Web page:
In 2016, Sotheby's acquired Art Agency, Partners for $85 million.[62] Art Agency, Partners provides guidance and advisory services to art collectors, assists artists with legacy planning, plans independent curatorial projects, and produces a podcast and articles through their editorial project called In Other Words.[63]


iCollect was formerly Sotheby's collection management system powered by Collector Systems, a web-based collection management software creator.[64] iCollect provides a compilation of Sotheby's entire collection of items ever sold, detailed information about each item and track condition history.[65] After registration, clients can upload images of their items and provide condition reports, appraisal documents and insurance certificates.

Sotheby's Picture Library

Sotheby's Picture Library contains images in a variety of formats available for licensing.[66] It is one of the image suppliers to various databases such as the British Association of Picture Libraries and Agencies (BAPLA).[67]

Museum Services

Sotheby's Museum Services works with museums through providing assistance in item valuations, deaccessions and sales, tailored acquisition opportunities and cultivation and development opportunities.[68]

Sotheby's Café

Sotheby's Café is located in Sotheby's Bond Street auction house in London.[69]

Sotheby's Fine Art Storage Facility

Sotheby's Fine Art Storage facility is located in Greenford Park, Middlesex. The facility provides 100,000 square feet of storage over two floors.[70]

Tax & Heritage

Sotheby's Tax & Heritage assists fiscal and legal aspects of items handled by Sotheby's in the United Kingdom and Europe.[71]

Trusts & Estates

Sotheby's Trusts & Estates service assists fiduciaries, executors and beneficiaries in the United States for valuation and disposition of personal property assets, estate tax, family division, insurance loans, collateral loans, and consignment management. Clients are not restricted to sell at Sotheby's.[72]


Sotheby's Valuations service provides valuations of the market, charitable donations, insurance for loans, indemnification valuations for government applications and auction estimates.[73]

Other services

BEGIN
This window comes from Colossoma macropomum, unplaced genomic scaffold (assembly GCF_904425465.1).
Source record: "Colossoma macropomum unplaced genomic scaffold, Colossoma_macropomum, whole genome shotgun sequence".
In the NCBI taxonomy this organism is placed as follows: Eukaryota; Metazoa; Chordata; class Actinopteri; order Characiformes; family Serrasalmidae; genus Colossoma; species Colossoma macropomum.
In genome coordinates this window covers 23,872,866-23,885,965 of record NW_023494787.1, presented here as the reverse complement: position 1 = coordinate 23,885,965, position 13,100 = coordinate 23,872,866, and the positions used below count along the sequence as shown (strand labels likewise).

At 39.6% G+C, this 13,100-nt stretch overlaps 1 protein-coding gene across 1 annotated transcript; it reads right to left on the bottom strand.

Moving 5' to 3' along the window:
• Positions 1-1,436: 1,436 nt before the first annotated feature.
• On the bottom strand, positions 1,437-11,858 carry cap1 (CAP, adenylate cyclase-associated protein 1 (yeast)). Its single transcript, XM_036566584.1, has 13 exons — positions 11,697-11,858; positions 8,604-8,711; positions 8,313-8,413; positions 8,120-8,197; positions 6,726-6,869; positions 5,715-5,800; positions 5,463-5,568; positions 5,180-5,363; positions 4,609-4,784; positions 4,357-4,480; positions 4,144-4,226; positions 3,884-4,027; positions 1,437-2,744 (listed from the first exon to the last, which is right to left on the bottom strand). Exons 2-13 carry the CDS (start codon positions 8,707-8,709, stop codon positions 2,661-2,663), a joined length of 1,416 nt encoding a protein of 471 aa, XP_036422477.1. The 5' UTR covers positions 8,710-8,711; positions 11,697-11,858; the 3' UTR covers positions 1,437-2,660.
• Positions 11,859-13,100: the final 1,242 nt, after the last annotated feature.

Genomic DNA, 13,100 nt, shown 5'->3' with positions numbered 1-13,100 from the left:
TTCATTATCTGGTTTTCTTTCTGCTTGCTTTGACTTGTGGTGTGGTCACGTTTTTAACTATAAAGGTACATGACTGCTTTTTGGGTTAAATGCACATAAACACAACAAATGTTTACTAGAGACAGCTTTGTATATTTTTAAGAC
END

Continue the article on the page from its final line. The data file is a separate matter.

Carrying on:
Sotheby's publishes Sotheby's at Auction, a magazine highlighting rare works of art on the market. Periodicals are priced at US$20 per issue in the United States and Canada.[74] In October 2019, Sotheby's launched Sotheby's Own Label Collection, a line of a dozen wines. The project took two years to complete, and is based on Sotheby's best-selling wines -- both represented in-store and on its e-commerce platform. Additionally, the collection reflects some of the long-standing relationships Sotheby's has with producers around the world. [75]

Sotheby’s Prize

The Sotheby's Prize, launched in 2017, is a $250,000 annual award given to museums that exhibit what are vaguely described as "groundbreaking shows".[76] The inaugural winners were Many Tongues: Art, Language and Revolution in the Middle East and South Asia curated by Omer Kholeif of the Museum of Contemporary Art in Chicago and Pop América: Contesting Freedom, 1965–1975 curated by Esther Gabara of the Nasher Museum.[76]

Art departments

Sotheby's Institute of Art

In 1969, Sotheby's founded Sotheby's Institute of Art in London.[77] Initially, the Institute served as a training program for auction house employees and provided lessons in connoisseurship. Sotheby's Institute of Art is now the institution of higher education devoted to the study of art and its markets with campuses in London (UK), New York and Los Angeles (USA). The Institute offers full-time accredited master's degrees as well as a range of postgraduate certificates, summer, semester and online courses, public programmes and executive education. Master's degrees are offered in:[78]

  • Art Business (London, LA, New York)
  • Contemporary Art (London, New York)
  • Fine and Decorative Art and Design (London, New York)
  • Modern and Contemporary Asian Art (London)
  • Arts Management (Los Angeles)
  • Art Business + Fine Art (Los Angeles)
  • Art Business + Information Systems & Technology (Los Angeles)

Auctioned artwork

Sotheby's has set, then later reset, a number of world records for auctioned works of art. The following monetary values are given in United States dollars.

  • On 22 May 2002, Norman Rockwell's painting of Rosie the Riveter was sold for $4.96 million.
  • On 3 May 2006, Sotheby's auctioned Pablo Picasso's Dora Maar au Chat for $95 million, becoming the second most expensive artwork ever sold at auction at that time.
  • On 7 June 2007, a Roman-era bronze sculpture of Artemis and the Stag was sold at Sotheby's for $28.6 million, setting the new record as the most expensive sculpture as well as work from antiquity ever sold at auction at that time.
  • Sotheby's holds the world record for most expensive piece of contemporary art ever sold at auction, with Mark Rothko's 1950 White Center (Yellow, Pink and Lavender on Rose), grossing $72.8 million in May 2007.
  • Sotheby's set a new world record, at that time, for the most expensive auctioned work by a living artist, bringing in $17 million at a November 1986 auction of Out the Window by Jasper Johns, the first auction over $10 million in this category.
    • While Sotheby's and Christie's surpassed each other over time, Sotheby's reclaimed the record with the first auction over $20 million in this category, Jeff Koons' Hanging Heart (Magenta/Gold), which grossed $23.6 million in a November 2007 sale.